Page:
The walls of the Rusocastro Fortress have been preserved up to a height of 5 meters.

The fortress is being researched by a team of the Burgas Regional Museum of History led by its Director Milen Nikolov and Doroteya Gyurdzhiyska.

The 2017 excavations have been focused on exposing the citadel of Rusocastro in order to allow for its conservation, restoration and exhibiting in situ after their completion.

The digs are co-funded by Kameno Municipality, Bulgaria’s Culture Ministry, and the National Museum of History in Sofia.

Background Infonotes:

The Late Antiquity (Early Byzantine) and medieval Bulgarian and Byzantine fortress of Rusocastro (Rusocastron) is located in today’s Southeast Bulgaria, close to the Black Sea city of Burgas. Rusocastro was also known as “The Red Fortress" because of the red stones it was built of.

In the 2nd millennium BC, the Ancient Thracians set up a shrine of the Sun God, the Mother Goddess, and the Thracian Horseman, also known as god Heros, near the legendary cave known today as Rusina Cave or Rusa’s Hole. Its site was settled in the period of Ancient Thrace, and was an important center in the Thracians’ Odrysian Kingdom.

The fortress itself was built in the 5th century AD on a strategically located hill. The Early Byzantine fortress was most probably destroyed in the Slavic and Avar invasions in the 7th century. The Rusocastro Fortress was rebuilt by the Bulgars in the 9th century, during the First Bulgarian Empire (632/680 – 1018 AD), at the time of the construction of the Bulgarian border rampart known as Erkesiya (in use in the 9th-11th century), and was a major stronghold in the geographic region of Thrace during the High Middle Ages.

The earliest written information about the Rusocastro Fortress comes from a 6th century epigraphic monument dedicated to Byzantine military commander Justin, who, according to some Bulgarian scholars, was the great-grandson of Byzantine Emperor Justin I (r. 518-527 AD), the uncle of Emperor Justinian I (r. 527-565 AD). The name Rusocastro was first used in the 12th century by Arab geographer El Idrisi in his work “Geography of the World", where Rusocastro is described as a large and crowded city. The fortress was also mentioned in a number of Byzantine sources from the 14th century relevant to current events.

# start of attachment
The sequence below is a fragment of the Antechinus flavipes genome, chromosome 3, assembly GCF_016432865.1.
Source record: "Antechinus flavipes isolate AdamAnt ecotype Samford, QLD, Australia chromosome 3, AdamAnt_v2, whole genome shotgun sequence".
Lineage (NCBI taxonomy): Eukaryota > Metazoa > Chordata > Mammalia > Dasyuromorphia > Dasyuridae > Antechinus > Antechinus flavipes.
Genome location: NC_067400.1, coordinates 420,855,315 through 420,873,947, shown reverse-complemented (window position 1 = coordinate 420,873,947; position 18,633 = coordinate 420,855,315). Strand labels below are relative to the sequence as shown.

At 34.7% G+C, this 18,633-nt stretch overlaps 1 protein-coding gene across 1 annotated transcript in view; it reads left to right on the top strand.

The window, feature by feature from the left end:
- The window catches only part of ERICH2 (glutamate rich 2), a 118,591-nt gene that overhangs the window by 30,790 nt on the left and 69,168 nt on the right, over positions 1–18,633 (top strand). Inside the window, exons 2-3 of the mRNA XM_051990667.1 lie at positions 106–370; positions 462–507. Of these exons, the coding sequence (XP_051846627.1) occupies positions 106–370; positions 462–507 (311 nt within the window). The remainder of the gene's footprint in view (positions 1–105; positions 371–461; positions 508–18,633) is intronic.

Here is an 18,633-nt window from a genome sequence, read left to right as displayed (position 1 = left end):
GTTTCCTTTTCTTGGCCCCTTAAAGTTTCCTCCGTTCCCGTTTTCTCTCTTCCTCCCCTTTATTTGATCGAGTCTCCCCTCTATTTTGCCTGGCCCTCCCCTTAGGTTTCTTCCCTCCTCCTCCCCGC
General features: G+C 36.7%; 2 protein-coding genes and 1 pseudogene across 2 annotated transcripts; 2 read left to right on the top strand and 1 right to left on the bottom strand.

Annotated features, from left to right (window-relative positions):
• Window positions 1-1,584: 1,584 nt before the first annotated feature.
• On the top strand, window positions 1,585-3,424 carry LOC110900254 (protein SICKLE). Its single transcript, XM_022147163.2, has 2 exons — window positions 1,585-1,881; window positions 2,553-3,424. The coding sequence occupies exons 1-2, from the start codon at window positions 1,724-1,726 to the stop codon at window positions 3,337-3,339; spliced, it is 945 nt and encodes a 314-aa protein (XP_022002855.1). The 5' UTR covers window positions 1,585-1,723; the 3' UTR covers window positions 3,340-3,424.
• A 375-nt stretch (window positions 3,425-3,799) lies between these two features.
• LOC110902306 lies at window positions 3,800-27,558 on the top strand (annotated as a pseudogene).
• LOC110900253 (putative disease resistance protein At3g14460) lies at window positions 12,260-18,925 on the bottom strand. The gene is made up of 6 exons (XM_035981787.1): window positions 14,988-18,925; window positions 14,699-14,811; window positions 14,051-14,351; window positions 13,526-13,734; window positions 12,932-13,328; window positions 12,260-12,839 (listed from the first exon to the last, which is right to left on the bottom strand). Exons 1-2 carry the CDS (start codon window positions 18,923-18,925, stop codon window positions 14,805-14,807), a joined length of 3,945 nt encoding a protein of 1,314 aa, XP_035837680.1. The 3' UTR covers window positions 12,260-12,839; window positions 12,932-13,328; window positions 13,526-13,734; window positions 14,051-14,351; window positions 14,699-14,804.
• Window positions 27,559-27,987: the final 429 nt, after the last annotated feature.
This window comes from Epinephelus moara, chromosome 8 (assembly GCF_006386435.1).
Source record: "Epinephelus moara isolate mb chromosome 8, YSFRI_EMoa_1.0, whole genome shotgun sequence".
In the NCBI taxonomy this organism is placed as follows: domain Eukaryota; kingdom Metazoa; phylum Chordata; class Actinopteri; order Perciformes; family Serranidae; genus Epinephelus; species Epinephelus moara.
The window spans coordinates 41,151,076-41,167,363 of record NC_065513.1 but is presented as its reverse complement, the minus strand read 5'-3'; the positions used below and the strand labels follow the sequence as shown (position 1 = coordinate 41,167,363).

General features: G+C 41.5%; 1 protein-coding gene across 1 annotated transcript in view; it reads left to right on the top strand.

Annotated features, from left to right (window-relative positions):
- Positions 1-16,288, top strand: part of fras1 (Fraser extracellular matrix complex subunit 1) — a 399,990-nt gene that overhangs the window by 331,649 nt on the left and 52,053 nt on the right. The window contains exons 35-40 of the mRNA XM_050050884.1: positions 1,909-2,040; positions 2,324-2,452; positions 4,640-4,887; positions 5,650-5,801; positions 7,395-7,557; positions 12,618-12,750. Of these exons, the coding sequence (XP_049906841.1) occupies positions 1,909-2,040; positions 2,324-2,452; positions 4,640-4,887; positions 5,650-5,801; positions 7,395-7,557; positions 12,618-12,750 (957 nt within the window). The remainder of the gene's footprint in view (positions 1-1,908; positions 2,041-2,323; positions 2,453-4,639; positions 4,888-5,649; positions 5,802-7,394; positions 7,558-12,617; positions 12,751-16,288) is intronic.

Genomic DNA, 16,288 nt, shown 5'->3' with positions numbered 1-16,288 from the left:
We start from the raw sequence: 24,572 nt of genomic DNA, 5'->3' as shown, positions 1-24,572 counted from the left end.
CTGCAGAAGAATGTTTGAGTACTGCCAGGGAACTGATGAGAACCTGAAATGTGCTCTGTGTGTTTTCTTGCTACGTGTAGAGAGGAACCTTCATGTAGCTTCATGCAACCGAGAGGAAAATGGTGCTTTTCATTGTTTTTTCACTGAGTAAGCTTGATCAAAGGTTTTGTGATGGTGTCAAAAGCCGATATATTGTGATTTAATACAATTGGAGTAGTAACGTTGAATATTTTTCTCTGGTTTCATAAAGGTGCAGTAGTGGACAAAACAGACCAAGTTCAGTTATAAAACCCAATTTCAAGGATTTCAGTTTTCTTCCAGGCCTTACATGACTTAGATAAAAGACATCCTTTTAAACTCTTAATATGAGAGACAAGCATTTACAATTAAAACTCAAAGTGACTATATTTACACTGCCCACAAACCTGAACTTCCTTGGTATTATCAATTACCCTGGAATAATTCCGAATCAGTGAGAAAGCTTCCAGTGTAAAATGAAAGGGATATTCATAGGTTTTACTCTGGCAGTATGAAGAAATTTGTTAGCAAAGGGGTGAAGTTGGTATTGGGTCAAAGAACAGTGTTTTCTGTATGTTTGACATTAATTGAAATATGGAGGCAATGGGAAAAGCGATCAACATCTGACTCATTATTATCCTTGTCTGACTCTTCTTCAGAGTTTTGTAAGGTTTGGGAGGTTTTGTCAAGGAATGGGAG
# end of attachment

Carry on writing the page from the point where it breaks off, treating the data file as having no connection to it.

The Rusocastro Fortress is famous in Bulgarian history for the Rusocastro Battle in which the army of Bulgarian Tsar Ivan Alexander (r. 1331-1371 AD), ruler of the Second Bulgarian Empire (1185-1396 AD), defeated the forces of Byzantine Emperor Andronicus III Palaeologus (Andronikos III Palaiologos) (r. 1328-1341 AD) in 1332 AD.

The Battle of Rusocastro is often referred to as the last big military victory of the medieval Bulgarian Empire before its conquest by the invading Ottoman Turks at the end of the 14th century.

Tsar Ivan Alexander’s victory at Rusocastro is considered the last major military victory of the Bulgarian Empire before its decline in the second half of the 14th century, and its conquest by the Ottoman Turks that ushered in the darkest page in Bulgaria’s history, a period known as the Ottoman Yoke (1396-1878/1912). The Rusocastro Fortress was ultimately destroyed in Ottoman campaigns in 1443.

Rusocastro has been excavated by archaeologists Milen Nikolov and Tsanya Drazheva from the Burgas Regional Museum of History. The Bulgarian archaeologists have excavated several churches there including a monastery named after St. George, which existed in the 11th-14th century. Unfortunately, a Christian necropolis in the Rusocastro Fortress was partly destroyed in the largest military drills dubbed “Shield" of the countries from the former Soviet-dominated Warsaw Pact that took place in Eastern Bulgaria in 1982.